The MV Pavit incident of July 31 in Mumbai has once again underscored the fact that synchronicity is not India’s forte. I had first warned about such an incident happening way back last December and again last April (see: http://trishul-trident.blogspot.com/2011/04/impregnable-fortress-on-paper-only.html), when I had distinctly stated that the Indian Navy’s multi-spectrum National Command Control Communication and Intelligence Network (NC3IN) would mean nothing until a common operational picture of all ongoing activities at sea through an institutionalised mechanism for collecting, fusing and analysing information from technical and other sources like coastal surveillance systems (CCS), satellite-based automatic identification systems (AIS), vessel traffic management systems (VTMS), fishing vessel registration and fishermen biometric identity databases, emerges. From the July 31 incident, it is now evident that even eight months after Saab TransponderTech of Sweden was awarded a SEK116 million contract (on November 24, 2010) by the Directorate General of Lighthouses and Lightships (DGLL) for supplying a national CSS stradling the entire Indian coastline, even the bare elements of the CSS have not yet been made operational. The CSS system is meant to include TERMA of Denmark’s Scanter 2001 dual-band (S/X) radars each with 50km-range, and equipment for regional and national control centres. Users of the CCS apart from DGLL will be the Indian Navy, Indian Coast Guard and DG Shipping. SaabTech was to have implemented the project, which includes installation, commissioning, training and support together with its Indian partner, Elcome Marine Services. The MoD-owned Bharat Electronics Ltd (BEL) was to have licence-assembled the radar elements of the CSS, thanks to the transfer of ‘screwdriver technologies’ from TERMA. The project was to have commenced last November itself and is due for completion within 18 months. The CSS that the DGLL has ordered comprises both radars and optronic sensors at 74 locations spread throughout the Indian coastrline. The sensor sites will connect via VSAT links to form a Wide Area Network. SaabTech will also deliver the network servers and software, the CoastWatch operator software, including SAR support and advanced databases and statistical functions to nine control centres--six regional and three national. The control centres will be operated by the DGLL. There is also an option within the contract to include another 12 sensor sites.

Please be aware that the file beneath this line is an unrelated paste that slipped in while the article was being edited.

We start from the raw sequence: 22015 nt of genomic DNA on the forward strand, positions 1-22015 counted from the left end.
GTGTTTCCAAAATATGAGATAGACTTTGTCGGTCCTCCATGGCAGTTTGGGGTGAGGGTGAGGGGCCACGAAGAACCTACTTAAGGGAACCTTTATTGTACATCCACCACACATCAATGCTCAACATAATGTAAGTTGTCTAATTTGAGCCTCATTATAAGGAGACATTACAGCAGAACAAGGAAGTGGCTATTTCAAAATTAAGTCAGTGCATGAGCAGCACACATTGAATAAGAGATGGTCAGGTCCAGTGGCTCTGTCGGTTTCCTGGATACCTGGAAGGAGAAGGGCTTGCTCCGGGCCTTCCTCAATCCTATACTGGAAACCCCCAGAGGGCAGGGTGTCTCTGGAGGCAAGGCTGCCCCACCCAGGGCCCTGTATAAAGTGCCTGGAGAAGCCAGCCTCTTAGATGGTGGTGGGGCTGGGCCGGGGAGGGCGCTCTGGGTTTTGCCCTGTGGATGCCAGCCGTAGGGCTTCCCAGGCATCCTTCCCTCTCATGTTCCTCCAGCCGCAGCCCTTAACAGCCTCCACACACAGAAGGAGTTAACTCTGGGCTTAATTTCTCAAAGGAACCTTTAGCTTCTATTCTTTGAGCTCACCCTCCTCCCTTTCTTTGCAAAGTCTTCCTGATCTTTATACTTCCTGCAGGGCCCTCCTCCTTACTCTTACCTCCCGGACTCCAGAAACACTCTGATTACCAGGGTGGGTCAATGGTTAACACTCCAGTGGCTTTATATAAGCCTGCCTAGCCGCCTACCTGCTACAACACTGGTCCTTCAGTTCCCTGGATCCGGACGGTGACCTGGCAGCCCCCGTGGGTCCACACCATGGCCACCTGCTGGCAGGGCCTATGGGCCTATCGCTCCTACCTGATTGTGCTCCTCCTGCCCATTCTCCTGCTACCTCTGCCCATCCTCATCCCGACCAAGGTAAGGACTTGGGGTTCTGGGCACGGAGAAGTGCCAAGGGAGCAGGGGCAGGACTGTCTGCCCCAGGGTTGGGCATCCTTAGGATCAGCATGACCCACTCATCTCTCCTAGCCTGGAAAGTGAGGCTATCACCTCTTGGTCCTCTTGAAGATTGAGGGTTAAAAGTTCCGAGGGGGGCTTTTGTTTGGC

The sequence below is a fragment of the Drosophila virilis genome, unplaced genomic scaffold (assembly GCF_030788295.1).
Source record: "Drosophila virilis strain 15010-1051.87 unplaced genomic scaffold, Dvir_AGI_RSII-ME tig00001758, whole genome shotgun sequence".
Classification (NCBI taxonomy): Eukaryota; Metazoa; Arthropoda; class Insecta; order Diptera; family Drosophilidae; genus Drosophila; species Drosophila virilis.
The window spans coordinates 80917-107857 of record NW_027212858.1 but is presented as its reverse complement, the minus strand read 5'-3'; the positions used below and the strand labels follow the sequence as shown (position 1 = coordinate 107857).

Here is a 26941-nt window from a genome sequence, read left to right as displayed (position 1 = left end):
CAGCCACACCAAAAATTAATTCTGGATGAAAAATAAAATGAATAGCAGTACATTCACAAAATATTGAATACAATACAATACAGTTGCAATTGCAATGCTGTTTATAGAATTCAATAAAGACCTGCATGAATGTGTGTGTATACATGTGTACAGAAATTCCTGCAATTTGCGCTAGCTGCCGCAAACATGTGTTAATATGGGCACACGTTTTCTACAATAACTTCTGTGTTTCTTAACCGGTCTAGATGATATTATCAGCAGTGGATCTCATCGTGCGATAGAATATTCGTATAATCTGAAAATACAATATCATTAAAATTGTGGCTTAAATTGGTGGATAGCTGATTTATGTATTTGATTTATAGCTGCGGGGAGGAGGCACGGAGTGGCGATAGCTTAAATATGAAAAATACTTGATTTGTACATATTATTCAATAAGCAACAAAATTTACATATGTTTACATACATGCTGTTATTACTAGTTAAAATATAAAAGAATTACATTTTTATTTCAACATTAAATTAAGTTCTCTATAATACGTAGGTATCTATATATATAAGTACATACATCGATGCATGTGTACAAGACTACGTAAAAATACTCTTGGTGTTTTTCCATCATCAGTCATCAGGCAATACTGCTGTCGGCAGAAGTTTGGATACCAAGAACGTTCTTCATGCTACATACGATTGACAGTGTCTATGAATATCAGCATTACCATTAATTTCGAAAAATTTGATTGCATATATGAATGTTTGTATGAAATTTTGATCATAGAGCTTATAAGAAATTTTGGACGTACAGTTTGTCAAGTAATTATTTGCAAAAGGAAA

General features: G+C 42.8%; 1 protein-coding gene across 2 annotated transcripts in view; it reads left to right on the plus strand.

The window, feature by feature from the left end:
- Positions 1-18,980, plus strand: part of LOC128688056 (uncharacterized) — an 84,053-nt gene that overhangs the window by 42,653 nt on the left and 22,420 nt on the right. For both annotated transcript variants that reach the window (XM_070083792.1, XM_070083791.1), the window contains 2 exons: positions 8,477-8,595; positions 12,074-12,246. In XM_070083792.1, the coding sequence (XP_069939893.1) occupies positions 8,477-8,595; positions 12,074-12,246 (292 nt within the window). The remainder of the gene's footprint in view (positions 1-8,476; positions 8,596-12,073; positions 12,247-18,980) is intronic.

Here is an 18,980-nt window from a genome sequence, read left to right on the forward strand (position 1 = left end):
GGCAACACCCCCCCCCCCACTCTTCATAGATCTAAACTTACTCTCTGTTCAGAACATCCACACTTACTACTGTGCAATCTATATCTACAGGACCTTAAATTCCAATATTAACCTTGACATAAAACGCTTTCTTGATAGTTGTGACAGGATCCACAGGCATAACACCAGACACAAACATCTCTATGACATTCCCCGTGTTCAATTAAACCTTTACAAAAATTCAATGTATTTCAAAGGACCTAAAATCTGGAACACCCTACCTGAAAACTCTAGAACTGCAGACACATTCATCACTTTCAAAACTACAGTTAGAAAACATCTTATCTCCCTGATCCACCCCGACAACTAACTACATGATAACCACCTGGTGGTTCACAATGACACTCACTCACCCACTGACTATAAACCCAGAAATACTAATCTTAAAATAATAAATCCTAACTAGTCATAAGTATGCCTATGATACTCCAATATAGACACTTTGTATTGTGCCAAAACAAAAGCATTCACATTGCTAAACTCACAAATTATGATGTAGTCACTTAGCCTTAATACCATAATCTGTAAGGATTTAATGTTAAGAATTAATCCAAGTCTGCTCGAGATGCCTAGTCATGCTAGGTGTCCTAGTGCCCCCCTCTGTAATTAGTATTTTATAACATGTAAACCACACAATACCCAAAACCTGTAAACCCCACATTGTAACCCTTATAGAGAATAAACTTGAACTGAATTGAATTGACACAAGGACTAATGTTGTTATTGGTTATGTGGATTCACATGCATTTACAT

Going hand in hand with the establishment of the CSS was the effort by both the Ministry of Shipping and the Department of Fisheries’ to make it mandatory for all vessels larger than 20 feet that are entering India’s territorial waters to be equipped with transponders for the Automatic Identification System (AIS), which identified them as friendly vessels (the Ministry of Defence continues to insist that installation of such transponders be made compulsory even for boats below 20 feet length). Afterall, what’s the use of the CSS if it cannot distinguish between friend and foe? But it now looks as if the Ministry of Shipping has not yet zeroed in on the potential supplier of such AIS transponders. And of course, who else could be the potential suppliers other than public-sector entities like BEL, ECIL or even HAL? It thus appears that National Committee for Strengthening Maritime and Coastal Security (NCSMCS) against threats from the sea”, which is chaired by the Union Cabinet Secretary, and which is the apex committee for monitoring progress of the implementation of NC3IN, has not been doing its job, thereby leaving the Navy and Coast Guard red-faced yet again.--Prasun K. Sengupta